Delhi High Court: Cancelling Company’s Name by ROC Post-Commencement of Arbitration Not a Basis to Set Aside Award
Cites a previous ruling under Section 34 of the Arbitration and Conciliation Act
The Delhi High Court has dismissed a Section 34 application filed by Exotic Buildcon Pvt. Ltd. against Medors Biotech Pvt. Ltd.
The bench comprising Justice Vibhu Bakhru and Justice Tara Vitasta Ganju held that an arbitral award cannot be set aside merely because the respondent company's name was struck off the Register of Companies (RoC) post-commencement of arbitral proceedings.
It upheld the principle that the cancellation of a company's incorporation doesn't affect the realization of amounts due to the company or the discharge of its obligations.
Exotic Buildcon (appellant) filed an application under Section 34 of the Arbitration and Conciliation (A&C) Act, 1996 in a Commercial Court challenging an arbitral award in favor of Medors Biotech (respondent).
The award was challenged on two aspects. One, the respondent's name was struck off the RoC in 2017 under Section 248(5) of the Companies Act, 2013 when the arbitral proceedings were ongoing. Two, the awarded amount had a calculation error.
The Commercial Court dismissed the appellant's contention about the respondent's name being struck off the RoC. It referred to Section 250 of the Companies Act, which specifies that the cancellation of a company's incorporation doesn't affect the realization of amounts due to the company or the discharge of its obligations.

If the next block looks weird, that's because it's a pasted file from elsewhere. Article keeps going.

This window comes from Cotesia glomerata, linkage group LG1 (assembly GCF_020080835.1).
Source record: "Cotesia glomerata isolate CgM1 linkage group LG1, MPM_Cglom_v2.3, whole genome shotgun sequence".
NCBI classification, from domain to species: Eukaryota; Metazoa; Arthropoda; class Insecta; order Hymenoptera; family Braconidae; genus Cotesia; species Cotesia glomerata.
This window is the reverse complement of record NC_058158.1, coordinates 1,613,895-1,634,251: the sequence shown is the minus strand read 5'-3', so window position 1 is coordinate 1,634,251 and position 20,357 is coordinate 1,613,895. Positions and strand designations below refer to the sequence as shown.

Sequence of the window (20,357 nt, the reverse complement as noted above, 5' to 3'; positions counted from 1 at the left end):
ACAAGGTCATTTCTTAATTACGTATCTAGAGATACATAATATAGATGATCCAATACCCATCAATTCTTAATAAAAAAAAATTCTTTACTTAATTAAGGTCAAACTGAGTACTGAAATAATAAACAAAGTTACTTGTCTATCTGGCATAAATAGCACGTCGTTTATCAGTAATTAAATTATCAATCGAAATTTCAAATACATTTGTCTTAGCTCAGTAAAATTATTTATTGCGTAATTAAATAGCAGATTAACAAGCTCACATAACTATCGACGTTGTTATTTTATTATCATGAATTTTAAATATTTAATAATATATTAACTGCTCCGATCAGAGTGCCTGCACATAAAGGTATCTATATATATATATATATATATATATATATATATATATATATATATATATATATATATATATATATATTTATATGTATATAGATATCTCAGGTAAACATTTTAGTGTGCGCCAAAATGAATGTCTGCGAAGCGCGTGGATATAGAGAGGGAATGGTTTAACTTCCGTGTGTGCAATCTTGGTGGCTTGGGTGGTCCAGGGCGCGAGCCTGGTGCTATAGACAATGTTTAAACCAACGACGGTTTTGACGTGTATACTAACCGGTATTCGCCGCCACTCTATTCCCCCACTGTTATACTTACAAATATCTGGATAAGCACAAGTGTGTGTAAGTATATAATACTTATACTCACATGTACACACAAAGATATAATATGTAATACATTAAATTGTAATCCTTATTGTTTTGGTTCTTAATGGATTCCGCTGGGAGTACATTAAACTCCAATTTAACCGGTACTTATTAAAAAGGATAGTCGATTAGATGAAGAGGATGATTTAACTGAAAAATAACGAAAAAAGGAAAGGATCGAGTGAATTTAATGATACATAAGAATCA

Therefore, the proceedings for realizing the amounts due to the respondent would remain unaffected.
Aggrieved by the Commercial Court’s decision, the appellant approached the Delhi High Court. It contended that it was the respondent's responsibility to undertake steps for restoring its name on the RoC before proceeding with the arbitral proceedings.
The High Court held that setting aside the arbitral award was not justified. It noted that the parties were referred to arbitration before the respondent's name was struck off with the Statement of Claims filed even in September 2015.
The bench noted that in 2015, a substantial number of companies were struck off for non-compliance with the Companies Act.
The judges referred to the Court’s decision in the Value Advisory Services vs. ZTE Corporation [Aironline 2018 Del 3345] case, wherein it rejected objections to the enforcement of an arbitral award based on a company's name being struck off the RoC post-commencement of arbitral proceedings.
The High Court thus dismissed the appeal and held that interference with the arbitral award based on the respondent's name being struck off was unwarranted.